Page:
The role of the bankruptcy judge is, of course, to resolve disputes that arise. But the bankruptcy judge's time is also often occupied in a broad supervisory manner, generally ensuring that the case is administered in a “just, speedy, and inexpensive” manner.13 “[T]he bankruptcy court is the ultimate custodian of the estate.”14

Filing a petition “creates an estate [that is] comprised of ․ all legal or equitable interests of the debtor in property as of the commencement of the case,” regardless of where such property is located or who holds it.15 Thus, as a matter of law, the estate—not the debtor—owns all assets the moment the debtor files his bankruptcy petition. Additionally, an automatic stay protects all assets of the estate, also as a matter of law, as soon as the petition is filed.16 The stay protects against, as relevant here, “any act to obtain possession of property of the estate or of property from the estate or to exercise control over property of the estate.”17

A bankruptcy trustee18 is appointed to represent the estate and guide the bankruptcy case through the process to its conclusion.19 The trustee is an indispensable party to the bankruptcy because the bankruptcy process is complex, is not self-executing, and requires the good faith of all involved. The trustee is a fiduciary to the estate.20 The Bankruptcy Court and the trustee work together supervising the case, marshalling all of the debtor's assets for distribution to the creditors.

The district courts have jurisdiction over bankruptcy cases,21 though the district courts may provide in their local rules that bankruptcy cases be referred to the bankruptcy courts.22 If an order of the Bankruptcy Court is appealed, the District Court sits as an appellate court in reviewing the Bankruptcy Court's order.23 The District Court is bound to a clear-error standard for the Bankruptcy Court's factual findings and an abuse-of-discretion standard for the Bankruptcy Court's discretionary decisions, such as the decision whether to reopen a case.24 Orders resulting from the District Court's review may then move through the normal federal appellate process.25

I now turn to the evolution of judicial estoppel, a supposedly equitable doctrine overlaying this intricately designed bankruptcy system, which has managed to strip the Bankruptcy Court of its broad discretion as the “ultimate custodian of the estate.”26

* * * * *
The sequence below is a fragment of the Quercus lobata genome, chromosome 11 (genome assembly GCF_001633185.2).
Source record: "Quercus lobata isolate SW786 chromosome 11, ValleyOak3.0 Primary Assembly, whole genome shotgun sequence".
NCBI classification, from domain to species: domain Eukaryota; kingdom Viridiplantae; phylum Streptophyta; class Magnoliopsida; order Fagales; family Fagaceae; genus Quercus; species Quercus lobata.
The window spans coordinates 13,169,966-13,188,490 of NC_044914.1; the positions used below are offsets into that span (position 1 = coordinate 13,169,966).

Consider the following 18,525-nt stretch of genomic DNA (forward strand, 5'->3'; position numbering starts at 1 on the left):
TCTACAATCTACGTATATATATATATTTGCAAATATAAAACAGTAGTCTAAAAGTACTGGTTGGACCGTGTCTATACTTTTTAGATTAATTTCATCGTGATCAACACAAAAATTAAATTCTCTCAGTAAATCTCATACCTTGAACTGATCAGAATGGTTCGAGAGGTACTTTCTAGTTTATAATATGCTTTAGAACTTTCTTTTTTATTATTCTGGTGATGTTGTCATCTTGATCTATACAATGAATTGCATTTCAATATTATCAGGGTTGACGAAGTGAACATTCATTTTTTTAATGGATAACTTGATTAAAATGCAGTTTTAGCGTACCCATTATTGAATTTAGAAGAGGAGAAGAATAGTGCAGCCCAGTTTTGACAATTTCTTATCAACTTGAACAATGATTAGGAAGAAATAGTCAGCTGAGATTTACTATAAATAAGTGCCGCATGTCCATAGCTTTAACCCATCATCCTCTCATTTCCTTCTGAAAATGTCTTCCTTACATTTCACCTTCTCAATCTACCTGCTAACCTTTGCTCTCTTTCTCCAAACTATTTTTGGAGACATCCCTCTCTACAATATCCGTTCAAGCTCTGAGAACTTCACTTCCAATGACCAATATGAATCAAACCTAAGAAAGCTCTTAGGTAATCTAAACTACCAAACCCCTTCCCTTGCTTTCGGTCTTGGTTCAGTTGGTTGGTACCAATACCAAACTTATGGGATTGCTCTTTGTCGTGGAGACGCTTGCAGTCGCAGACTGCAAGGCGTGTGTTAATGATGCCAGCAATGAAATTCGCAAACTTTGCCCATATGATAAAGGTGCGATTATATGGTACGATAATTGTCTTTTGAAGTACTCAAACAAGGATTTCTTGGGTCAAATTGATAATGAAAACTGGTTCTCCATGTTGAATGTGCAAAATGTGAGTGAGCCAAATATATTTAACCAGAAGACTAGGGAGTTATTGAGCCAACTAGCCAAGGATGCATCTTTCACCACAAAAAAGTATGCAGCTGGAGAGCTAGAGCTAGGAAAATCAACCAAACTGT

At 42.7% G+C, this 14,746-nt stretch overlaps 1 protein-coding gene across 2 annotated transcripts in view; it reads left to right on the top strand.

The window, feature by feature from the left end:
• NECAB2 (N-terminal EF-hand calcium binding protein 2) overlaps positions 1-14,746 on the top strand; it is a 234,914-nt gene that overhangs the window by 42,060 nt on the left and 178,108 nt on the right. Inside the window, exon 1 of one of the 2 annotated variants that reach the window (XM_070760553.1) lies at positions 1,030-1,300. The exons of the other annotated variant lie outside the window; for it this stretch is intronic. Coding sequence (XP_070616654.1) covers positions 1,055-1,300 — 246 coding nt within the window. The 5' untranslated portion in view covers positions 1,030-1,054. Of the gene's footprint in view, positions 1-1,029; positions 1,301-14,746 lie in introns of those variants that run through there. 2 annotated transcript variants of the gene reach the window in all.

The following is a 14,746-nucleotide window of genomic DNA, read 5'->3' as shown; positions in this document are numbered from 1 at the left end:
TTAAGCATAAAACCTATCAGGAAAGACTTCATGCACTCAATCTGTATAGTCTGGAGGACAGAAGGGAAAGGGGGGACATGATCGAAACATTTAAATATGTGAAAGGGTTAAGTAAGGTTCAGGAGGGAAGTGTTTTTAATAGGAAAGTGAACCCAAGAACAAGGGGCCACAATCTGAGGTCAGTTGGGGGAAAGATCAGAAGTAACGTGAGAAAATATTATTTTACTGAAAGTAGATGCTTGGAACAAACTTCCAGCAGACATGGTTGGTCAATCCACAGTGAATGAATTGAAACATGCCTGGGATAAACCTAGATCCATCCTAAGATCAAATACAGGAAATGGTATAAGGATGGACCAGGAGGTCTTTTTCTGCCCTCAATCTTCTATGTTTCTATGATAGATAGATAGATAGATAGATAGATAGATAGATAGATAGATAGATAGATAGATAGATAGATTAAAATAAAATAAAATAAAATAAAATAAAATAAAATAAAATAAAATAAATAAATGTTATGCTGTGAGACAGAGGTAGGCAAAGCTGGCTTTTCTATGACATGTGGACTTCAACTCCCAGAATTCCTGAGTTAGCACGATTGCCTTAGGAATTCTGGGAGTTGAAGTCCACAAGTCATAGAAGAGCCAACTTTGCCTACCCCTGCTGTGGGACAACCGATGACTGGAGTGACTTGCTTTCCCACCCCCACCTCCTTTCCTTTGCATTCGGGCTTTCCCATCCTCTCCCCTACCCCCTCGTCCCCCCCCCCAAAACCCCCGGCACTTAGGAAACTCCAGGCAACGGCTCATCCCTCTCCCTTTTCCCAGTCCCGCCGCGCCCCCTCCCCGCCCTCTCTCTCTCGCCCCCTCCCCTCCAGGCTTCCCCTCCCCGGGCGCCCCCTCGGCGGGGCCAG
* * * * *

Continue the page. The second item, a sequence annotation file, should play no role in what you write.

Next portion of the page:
II.

As Wright, Miller & Cooper, Federal Practice and Procedure: Jurisdiction 2d § 4477 observes, “[T]he number of federal appellate decisions grappling with [the doctrine of judicial estoppel] has grown dramatically.”

The cases tend to cluster around a few salient points, leaving uncertainty in between. Some sense of order can be found by focusing on three major approaches. The narrowest approach precludes inconsistent positons only on a theory akin to equitable estoppel, requiring reliance by a party who would be injured by permitting a change of position. A more open approach, which has become dominant in the federal courts, looks for reliance by an adjudicating tribunal. This approach in turn blends into a still more open-ended approach that, by seeking to prevent a party from “playing fast and loose” with the courts, implies distinctions between seemly and unseemly adversary behavior. All of these approaches must come to terms with the well-entrenched principle that modern procedure welcomes inconsistent positions in the course of a single litigation.27

Each of these approaches is solicitous of one or more discrete interests. The “narrowest approach” protects a party who has relied on its adversary's former position from the injury it would suffer if the court allowed the adversary to abandon its former position and pursue a contrary position. This approach also protects the court's integrity, which may be called into question if it issues a decision that appears to be unjust. The “more open approach” protects the previous court's appearance of competence by not issuing a ruling the previous court should have made but did not. The “still more open-ended approach” protects the court from inconsistent pleadings that are not barred by the doctrines of issue and claim preclusion but are disrespectful of the judicial process. This Circuit's doctrine best resembles the “still more open-ended approach.”28